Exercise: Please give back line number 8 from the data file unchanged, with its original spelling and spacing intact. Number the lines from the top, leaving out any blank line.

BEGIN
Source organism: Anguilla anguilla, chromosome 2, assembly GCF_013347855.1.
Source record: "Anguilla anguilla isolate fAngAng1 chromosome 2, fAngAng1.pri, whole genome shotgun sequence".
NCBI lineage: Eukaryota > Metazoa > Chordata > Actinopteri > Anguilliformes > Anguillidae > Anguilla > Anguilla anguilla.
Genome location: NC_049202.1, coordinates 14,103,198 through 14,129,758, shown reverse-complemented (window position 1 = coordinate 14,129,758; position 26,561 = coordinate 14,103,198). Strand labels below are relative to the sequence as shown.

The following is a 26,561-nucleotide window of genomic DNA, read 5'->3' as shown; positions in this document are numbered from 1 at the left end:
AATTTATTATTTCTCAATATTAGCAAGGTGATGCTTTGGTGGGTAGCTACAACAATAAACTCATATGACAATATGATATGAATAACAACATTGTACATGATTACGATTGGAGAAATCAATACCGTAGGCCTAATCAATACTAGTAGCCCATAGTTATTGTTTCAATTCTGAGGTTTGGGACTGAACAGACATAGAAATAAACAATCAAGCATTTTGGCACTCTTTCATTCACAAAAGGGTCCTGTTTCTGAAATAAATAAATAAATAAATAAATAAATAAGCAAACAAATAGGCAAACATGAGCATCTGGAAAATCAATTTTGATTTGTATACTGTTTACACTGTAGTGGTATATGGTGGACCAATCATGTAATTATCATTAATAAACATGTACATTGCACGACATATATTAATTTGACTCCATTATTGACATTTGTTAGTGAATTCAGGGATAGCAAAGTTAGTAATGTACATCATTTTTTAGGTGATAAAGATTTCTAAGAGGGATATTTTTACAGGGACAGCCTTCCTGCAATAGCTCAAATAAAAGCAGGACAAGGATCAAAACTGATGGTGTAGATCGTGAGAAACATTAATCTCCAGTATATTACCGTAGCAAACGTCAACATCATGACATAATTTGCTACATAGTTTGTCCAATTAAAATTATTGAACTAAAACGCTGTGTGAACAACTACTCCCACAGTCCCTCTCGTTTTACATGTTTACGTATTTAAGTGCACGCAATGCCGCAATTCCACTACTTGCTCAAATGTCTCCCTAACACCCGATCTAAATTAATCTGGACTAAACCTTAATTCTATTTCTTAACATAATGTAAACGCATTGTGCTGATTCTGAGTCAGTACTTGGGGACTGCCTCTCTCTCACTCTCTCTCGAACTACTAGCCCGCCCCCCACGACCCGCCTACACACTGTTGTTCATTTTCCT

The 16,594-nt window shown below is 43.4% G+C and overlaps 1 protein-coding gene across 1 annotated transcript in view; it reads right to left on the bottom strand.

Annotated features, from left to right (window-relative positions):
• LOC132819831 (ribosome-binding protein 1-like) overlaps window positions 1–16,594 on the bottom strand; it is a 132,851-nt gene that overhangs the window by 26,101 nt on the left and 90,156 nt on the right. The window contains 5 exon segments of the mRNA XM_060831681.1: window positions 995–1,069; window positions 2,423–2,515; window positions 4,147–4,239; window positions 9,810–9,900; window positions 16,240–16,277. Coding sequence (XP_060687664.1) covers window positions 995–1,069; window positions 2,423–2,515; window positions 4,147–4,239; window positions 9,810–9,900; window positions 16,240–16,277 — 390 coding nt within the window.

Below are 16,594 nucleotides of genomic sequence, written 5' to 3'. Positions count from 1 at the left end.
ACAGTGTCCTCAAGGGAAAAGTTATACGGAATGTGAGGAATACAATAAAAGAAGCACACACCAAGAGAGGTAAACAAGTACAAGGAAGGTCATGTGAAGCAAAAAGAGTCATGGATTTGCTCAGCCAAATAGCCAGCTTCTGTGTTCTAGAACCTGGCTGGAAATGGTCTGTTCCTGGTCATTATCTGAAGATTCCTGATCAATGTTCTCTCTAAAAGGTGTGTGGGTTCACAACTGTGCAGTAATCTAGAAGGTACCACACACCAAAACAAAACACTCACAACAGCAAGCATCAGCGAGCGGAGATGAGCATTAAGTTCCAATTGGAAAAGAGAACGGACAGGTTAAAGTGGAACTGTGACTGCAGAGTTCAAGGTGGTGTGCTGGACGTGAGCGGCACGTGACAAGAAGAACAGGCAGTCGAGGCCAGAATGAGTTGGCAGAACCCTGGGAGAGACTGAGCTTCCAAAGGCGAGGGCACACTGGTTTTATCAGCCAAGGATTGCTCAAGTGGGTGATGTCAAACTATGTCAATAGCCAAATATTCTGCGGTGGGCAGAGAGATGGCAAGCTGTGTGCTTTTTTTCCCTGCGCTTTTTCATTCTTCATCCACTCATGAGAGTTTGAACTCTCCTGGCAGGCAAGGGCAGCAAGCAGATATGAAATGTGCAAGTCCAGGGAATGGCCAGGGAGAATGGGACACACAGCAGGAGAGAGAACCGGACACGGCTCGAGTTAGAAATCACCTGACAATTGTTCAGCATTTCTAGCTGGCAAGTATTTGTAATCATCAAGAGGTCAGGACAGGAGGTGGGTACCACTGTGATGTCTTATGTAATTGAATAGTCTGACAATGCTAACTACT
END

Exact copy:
Annotated features, from left to right (window-relative positions):